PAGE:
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A Twitter Snapshot Of The Tunisian Revolution: Over 196K Mentions Of Tunisia, Tweeted By Over 50K Users

January 16th, 2011 01:57 admin Leave a comment Go to comments

After four weeks of civil unrest, the fall of the Tunisian president Ben Ali played out for all the world on Twitter this Friday, some dubbing it a “Twitter Revolution” like the election protests in Iran and Moldovia. Increasingly, collective events from TV shows to the World Cup to #lessambitiousmovies to the fall of dictatorships cause spikes in related conversation on the microblogging network which, with its broad media influencer adoption, has become the world’s eminent news amplifier.

Christopher Golda of Backtype (which does Twitter analysis) provided us with snapshot of Tunisa mentions on Friday January 14th. Not surprisingly the hashtag peaked at 28 tweets per second at 21:27:56 Tunisian time (20:27:56 GMT, 12:27:56 PT), a couple hours after the first reports that Tunisan president had left the country at around 9:30 PT. At the end of the cycle, total tweets mentioning Tunisia (including those using the #Tunisia hastag) were over 196K. Total tweets for #sidibouzid (the province where the protests started) were over 103K.

The total number of people mentioning Tunisia in tweets was over 50K, which was less than the 81K boasted by the recent #Lessambitious movies Twitter trend. Golda says this is probably because the latter was “more engaging, more participatory.”

According to Backtype, the top ten Tunisian related tweets were:

Voice of Freedom@Voiceoftunisia
Voice of Freedom

Tunisians too early for congratulations, we did not succeed yet. power is still in the corrupt RCD party. #sidibouzid #tunisia #jasminrevolt

January 14, 2011 10:53 am via webRetweetReply

Mona Eltahawy@monaeltahawy
Mona Eltahawy

Every #Arab leader is watching #Tunisia in fear. Every Arab citizen is watching Tunisia in hope and solidarity. #Sidibouzid.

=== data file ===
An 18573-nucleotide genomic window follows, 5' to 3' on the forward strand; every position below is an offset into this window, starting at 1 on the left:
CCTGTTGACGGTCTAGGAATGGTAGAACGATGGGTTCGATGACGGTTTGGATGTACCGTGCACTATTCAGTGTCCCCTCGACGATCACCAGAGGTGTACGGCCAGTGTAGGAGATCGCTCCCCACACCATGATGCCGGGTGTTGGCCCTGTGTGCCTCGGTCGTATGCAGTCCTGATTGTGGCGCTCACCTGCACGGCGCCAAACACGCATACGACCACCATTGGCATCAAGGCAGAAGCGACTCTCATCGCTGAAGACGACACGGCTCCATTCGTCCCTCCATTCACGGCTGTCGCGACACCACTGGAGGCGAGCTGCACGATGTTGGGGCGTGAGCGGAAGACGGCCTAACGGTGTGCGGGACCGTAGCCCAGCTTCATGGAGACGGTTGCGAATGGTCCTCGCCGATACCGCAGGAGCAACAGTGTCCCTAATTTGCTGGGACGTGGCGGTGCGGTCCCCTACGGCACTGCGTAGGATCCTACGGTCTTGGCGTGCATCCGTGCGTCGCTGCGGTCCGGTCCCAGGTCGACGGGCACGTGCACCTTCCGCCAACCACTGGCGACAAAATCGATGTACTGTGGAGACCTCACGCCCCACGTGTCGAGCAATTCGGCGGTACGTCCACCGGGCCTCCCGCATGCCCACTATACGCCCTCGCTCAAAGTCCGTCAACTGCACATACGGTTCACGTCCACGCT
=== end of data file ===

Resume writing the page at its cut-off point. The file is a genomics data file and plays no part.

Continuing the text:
January 13, 2011 10:39 am via webRetweetReply

Fouad Alfarhan@alfarhan
Fouad Alfarhan

الجزيرة تقول أن بن علي متجه لدولة خليجية! ريتويت إذا كنت سعودي وترفض تقذير وطننا بإستضافة فرعون تونس الفار #sidibouzid #tunisia #BenAli

January 14, 2011 12:40 pm via Twitter for iPadRetweetReply


Follow Tweets from Tunisia through search.twitter.com so that If you’re in Chrome you can use Google’s Auto Translate: http://t.co/QMmYNYH

January 13, 2011 1:50 pm via webRetweetReply

BBC Breaking News@BBCBreaking
BBC Breaking News

Tunisia’s President Ben Ali steps down amid ongoing protests and leaves the country

January 14, 2011 9:52 am via TweetDeckRetweetReply

Sultan Al Qassemi@SultanAlQassemi
Sultan Al Qassemi

BREAKING NEWS: Al Jazeera Tunisian dictator Ben Ali has left Tunis and Tunisian Parliament Speaker Fuad Mbazaa has taken power

January 14, 2011 9:27 am via webRetweetReply

Dima Khatib أنا ديمة@Dima_Khatib
Dima Khatib أنا ديمة

I repeat. Situation in Tunisia is critical. Violence has spread amid chaos. Masked men like militias are attacking civilians #sidibouzid

January 14, 2011 2:40 pm via webRetweetReply

Breaking News@BreakingNews
Breaking News

Tunisian president Ben Ali has left country — @Alan Fisher of Al Jazeera reports http://bit.ly/fYZ7r3

January 14, 2011 9:33 am via breakingnews.comRetweetReply

BBC Breaking News@BBCBreaking
BBC Breaking News

Tunisia parliament dissolved

January 14, 2011 7:38 am via twitterfeedRetweetReply

CNN Breaking News@cnnbrk
CNN Breaking News

President of #Tunisia dissolves government. http://on.cnn.com/dRGcXP

January 14, 2011 7:27 am via webRetweetReply

It’s interesting to note that only three of the top tweets are from a mainstream media source (only one from the US), four (including @alfarhan’s) are breaking the news of Ben Ali’s departure and two are breaking the news of the dissolution of Parliament. The most retweeted account, @VoiceofTunisa with its 496 followers, was retweeted over 400 times.

The top sites being shared on Twitter relating to Tunisia were:

1. facebook.com
2. bbc.co.uk
3. guardian.co.uk
4. youtube.com
5. english.aljazeera.net
6. liveword.ca
7. nytimes.com
8. cnn.com
9. twitpic.com
10. news.yahoo.com

The fact that Facebook, like Twitter, sees an increase of activity around times of political change and facilitated communication between activists this time around explains its appearance at the top of the leaderboard here. More active international media like the Guardian, the BBC and Al Jazeera round out the top five. The first US-based traditional media source, The New York Times comes after the Liveword.ca blog at number seven.

Since we spend so much time on the sites ourselves, there is a tendency for bloggers and reporters to be myopic when it comes to the use of Twitter in mediating significant events. Because news about Tunisia saturated our Twitter streams, it can seem like Twitter played a crucial role in instigating the news itself.

And while the jury is still out on just how much tweets can influence something as monumental as the fall of a government, it is worth noting that the critical mass of Tunisia related activity on Twitter happened after Ben Ali fled.

Word cloud: Backtype

Source: A Twitter Snapshot Of The Tunisian Revolution: Over 196K Mentions Of Tunisia, Tweeted By Over 50K Users

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